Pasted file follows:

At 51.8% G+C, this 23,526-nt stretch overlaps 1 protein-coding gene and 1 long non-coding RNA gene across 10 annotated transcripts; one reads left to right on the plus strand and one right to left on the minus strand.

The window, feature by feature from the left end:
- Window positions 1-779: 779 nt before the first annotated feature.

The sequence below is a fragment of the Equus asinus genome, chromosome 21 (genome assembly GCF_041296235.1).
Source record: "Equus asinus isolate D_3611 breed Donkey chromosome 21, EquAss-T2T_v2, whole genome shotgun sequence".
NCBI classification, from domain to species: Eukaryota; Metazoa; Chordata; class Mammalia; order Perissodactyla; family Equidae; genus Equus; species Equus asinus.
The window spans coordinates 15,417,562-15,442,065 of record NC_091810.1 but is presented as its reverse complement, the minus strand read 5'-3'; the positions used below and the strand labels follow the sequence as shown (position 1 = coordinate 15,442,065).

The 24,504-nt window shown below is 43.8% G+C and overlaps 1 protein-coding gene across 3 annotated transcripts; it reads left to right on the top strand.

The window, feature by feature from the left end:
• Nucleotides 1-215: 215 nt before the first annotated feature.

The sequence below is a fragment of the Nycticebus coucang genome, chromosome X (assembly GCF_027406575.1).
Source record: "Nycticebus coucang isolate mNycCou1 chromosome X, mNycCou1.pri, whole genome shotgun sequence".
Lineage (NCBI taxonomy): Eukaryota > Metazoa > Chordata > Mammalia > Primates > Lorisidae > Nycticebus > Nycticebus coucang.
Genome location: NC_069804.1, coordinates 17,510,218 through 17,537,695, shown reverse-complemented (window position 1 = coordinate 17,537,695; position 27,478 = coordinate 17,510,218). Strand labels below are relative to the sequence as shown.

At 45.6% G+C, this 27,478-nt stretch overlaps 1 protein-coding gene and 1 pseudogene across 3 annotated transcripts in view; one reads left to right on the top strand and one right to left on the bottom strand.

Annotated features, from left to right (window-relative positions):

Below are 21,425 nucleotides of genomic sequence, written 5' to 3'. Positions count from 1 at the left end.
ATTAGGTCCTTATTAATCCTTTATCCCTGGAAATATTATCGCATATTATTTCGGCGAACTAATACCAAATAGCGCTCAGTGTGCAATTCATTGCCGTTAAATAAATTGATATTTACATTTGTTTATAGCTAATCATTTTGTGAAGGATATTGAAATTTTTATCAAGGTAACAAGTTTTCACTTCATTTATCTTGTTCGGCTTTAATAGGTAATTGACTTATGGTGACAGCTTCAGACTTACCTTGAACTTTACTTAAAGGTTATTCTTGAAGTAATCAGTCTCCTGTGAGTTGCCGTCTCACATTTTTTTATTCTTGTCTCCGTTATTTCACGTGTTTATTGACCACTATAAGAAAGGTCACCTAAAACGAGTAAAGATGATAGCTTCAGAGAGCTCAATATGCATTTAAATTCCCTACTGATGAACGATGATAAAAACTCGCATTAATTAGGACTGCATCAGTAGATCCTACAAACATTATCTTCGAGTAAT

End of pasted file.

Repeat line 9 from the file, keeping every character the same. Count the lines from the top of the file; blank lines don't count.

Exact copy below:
The window, feature by feature from the left end: